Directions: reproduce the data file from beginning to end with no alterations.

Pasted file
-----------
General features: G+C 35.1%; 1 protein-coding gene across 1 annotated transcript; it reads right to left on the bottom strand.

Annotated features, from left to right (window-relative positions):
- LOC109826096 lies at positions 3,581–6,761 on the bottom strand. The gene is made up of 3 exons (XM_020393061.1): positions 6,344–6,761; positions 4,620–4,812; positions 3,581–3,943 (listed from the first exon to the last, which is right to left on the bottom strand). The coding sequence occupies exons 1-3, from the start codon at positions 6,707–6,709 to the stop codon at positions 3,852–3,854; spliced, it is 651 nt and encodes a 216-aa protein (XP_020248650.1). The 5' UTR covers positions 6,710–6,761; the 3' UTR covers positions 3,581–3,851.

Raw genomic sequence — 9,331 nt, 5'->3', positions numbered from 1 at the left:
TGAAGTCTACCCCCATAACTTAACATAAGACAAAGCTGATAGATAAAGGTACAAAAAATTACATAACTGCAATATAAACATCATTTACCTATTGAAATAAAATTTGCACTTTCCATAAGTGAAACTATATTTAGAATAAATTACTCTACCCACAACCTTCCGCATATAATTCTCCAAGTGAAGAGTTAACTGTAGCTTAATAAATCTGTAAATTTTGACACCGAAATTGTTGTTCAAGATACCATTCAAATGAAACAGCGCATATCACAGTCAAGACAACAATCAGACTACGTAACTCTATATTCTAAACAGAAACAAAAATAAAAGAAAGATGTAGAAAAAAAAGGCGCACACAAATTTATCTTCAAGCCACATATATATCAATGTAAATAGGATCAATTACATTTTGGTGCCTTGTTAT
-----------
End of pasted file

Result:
General features: G+C 35.1%; 1 protein-coding gene across 1 annotated transcript; it reads right to left on the bottom strand.

Annotated features, from left to right (window-relative positions):
- LOC109826096 lies at positions 3,581–6,761 on the bottom strand. The gene is made up of 3 exons (XM_020393061.1): positions 6,344–6,761; positions 4,620–4,812; positions 3,581–3,943 (listed from the first exon to the last, which is right to left on the bottom strand). The coding sequence occupies exons 1-3, from the start codon at positions 6,707–6,709 to the stop codon at positions 3,852–3,854; spliced, it is 651 nt and encodes a 216-aa protein (XP_020248650.1). The 5' UTR covers positions 6,710–6,761; the 3' UTR covers positions 3,581–3,851.

Raw genomic sequence — 9,331 nt, 5'->3', positions numbered from 1 at the left:
TGAAGTCTACCCCCATAACTTAACATAAGACAAAGCTGATAGATAAAGGTACAAAAAATTACATAACTGCAATATAAACATCATTTACCTATTGAAATAAAATTTGCACTTTCCATAAGTGAAACTATATTTAGAATAAATTACTCTACCCACAACCTTCCGCATATAATTCTCCAAGTGAAGAGTTAACTGTAGCTTAATAAATCTGTAAATTTTGACACCGAAATTGTTGTTCAAGATACCATTCAAATGAAACAGCGCATATCACAGTCAAGACAACAATCAGACTACGTAACTCTATATTCTAAACAGAAACAAAAATAAAAGAAAGATGTAGAAAAAAAAGGCGCACACAAATTTATCTTCAAGCCACATATATATCAATGTAAATAGGATCAATTACATTTTGGTGCCTTGTTAT